Trans-Taiga Road is a very remote journey in Canada
Trans-Taiga Road is the name of an extremely remote road located in northern Quebec, in Canada.
How long is the Trans-Taiga road?
Starting at km 544 of the James Bay Road, the road runs west-east. It is 666km (413 miles) long: 582 km (362 miles) from the start to the Brisay generating station and 84 km (52 miles) along the Caniapiscau Reservoir, the largest reservoir in surface area of the James Bay Project. All this road is unpaved. The speed limit for the first 395 km is 80 km/h. Past that point it is 70 km/h due to the narrower road surface. Slow down and pull to the right when oncoming vehicles are approaching.
What is the farthest north you can drive in Quebec?
The road is ranked among the extremely remote roads of North America. It has no settlements or towns aside from Hydro Quebec's settlements for workers (these are private and are not open to the public). At the far end of the road you will be 745 kilometres-463 mi from Radisson, the nearest town. This is the farthest you can get from a town on a road anywhere in North America. It’s the northernmost continuous road in Eastern North America. There's so little traffic on this road.
Is the Trans-Taiga road open?
The road is open year-round, however, it gets very cold up there in the winter (-40 degrees C), so if you go in the winter, or even the fall or spring, be prepared. In the summer it can get just as hot as down south.
Do you need a 4WD vehicle to drive the Trans-Taiga road?
The road is totally unpaved but navigable by most passenger vehicles in good conditions. However, the section from Brisay (km 582) to Caniapiscau (km 666) is rougher and a 4-wheel drive vehicle is recommended. Ensure your vehicle is equipped with relatively new tires. The main reason for this is the very coarse gravel used for this road - there's large rocks littering the road surface. However, people who have driven this road in ordinary passenger cars and they say it is fine. You do have to keep your eyes open for the larger rocks though. This is not a trip for children or families. You should definitely travel this road only in a reliable vehicle with good tires. Vehicle breakdowns here can be very costly. Flat tires can be a serious (and expensive) incident if your tires are damaged. You could be looking at having tires flown in on a non-scheduled flight - there are no convenient "tire stores" up here! There are scary stories of people blowing all four tires along this road, and having to have new tires flown in on an unscheduled flight to one of the airstrips (very expensive).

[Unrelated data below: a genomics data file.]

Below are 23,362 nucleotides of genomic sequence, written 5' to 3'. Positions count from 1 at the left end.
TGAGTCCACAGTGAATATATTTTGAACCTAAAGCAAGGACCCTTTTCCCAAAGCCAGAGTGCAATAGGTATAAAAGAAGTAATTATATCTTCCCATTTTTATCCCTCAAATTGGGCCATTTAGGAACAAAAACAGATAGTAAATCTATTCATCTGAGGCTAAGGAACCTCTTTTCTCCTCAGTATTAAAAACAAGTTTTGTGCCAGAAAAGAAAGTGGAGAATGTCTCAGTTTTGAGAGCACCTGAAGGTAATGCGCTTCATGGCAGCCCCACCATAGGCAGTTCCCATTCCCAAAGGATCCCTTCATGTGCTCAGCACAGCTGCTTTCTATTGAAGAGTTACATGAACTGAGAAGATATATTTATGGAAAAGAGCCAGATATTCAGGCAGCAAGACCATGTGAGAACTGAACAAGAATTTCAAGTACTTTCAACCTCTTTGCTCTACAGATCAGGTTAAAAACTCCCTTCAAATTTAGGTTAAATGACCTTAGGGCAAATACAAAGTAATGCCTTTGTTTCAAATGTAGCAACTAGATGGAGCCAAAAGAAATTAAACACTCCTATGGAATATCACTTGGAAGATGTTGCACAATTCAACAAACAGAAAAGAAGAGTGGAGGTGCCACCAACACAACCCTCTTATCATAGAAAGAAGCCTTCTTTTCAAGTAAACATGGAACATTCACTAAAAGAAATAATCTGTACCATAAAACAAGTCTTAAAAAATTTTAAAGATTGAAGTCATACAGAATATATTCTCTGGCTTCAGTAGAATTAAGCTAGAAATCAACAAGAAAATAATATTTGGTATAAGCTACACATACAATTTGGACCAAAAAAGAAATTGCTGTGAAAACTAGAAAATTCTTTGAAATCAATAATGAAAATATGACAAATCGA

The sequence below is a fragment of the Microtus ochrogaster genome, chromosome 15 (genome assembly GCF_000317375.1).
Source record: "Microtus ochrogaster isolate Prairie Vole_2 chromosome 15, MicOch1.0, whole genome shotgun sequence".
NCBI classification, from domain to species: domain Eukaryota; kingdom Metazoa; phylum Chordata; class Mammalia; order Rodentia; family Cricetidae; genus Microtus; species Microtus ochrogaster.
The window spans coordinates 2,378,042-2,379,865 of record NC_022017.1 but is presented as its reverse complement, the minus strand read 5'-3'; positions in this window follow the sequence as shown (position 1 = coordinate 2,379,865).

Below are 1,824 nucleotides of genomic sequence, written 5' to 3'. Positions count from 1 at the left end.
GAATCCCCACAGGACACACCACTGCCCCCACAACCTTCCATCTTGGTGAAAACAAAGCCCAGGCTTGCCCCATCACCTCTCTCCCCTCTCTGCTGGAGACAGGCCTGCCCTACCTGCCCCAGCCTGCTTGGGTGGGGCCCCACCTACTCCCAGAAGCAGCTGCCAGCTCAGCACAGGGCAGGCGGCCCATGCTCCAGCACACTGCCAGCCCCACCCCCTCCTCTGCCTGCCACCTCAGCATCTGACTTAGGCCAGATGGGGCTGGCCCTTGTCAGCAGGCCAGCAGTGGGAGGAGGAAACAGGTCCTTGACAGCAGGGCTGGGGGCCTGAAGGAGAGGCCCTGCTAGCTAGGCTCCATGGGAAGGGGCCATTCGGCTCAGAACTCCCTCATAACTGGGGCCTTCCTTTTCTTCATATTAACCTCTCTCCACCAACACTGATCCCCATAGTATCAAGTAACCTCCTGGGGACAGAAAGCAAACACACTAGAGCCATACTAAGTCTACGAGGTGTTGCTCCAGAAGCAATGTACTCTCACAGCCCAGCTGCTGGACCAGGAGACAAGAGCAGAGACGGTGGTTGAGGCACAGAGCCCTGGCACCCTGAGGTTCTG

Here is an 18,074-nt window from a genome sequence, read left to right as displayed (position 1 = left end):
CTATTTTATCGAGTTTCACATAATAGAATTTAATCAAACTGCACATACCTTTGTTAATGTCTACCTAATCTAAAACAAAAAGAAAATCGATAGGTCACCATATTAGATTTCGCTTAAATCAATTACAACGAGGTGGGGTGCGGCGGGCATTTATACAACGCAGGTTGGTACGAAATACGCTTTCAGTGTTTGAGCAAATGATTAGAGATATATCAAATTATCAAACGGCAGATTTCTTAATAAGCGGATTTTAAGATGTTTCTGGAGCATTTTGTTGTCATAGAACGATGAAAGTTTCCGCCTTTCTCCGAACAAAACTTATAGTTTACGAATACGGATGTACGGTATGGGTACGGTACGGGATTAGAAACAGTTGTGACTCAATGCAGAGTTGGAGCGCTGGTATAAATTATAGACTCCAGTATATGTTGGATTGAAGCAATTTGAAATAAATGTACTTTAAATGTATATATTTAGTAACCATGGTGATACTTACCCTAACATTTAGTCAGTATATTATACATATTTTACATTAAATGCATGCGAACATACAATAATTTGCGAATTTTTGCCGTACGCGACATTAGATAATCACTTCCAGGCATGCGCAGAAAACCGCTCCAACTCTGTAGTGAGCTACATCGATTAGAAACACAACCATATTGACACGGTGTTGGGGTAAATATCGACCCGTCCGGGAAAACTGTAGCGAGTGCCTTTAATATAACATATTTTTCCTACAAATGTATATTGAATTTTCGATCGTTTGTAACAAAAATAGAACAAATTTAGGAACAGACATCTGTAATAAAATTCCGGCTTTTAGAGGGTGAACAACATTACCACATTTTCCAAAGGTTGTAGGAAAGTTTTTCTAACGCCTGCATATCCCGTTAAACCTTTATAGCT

Why was Trans-Taiga road built?
It was built as an access road to the hydro-electric generating stations of Hydro-Québec along the La Grande River and Caniapiscau River. There are very few rest areas and campgrounds. There are none past km 203. This is a working, practical road, not a tourist road.
How long does it take to drive the Trans-Taiga road?
To drive the road without stopping will take most people between 12 and 15 hours. This truly is a very remote road. Do not approach a trip along it lightly. This is not one of those "cover-my-butt" warnings. It's real. Although this is a modern gravel road, it is nevertheless a very remote road with very little traffic. Generally the scenery is fairly level. For most of the length it runs through taiga: spruce and jack pine forest, bogs, rocks, and low hills. This is about all you'll see apart from birds and some wildlife.
Pic: By Axel Drainville - Flickr: Réservoir Caniapiscau vu de la route Transtaïga, CC BY 2.0, https://commons.wikimedia.org/w/index.php?curid=20163648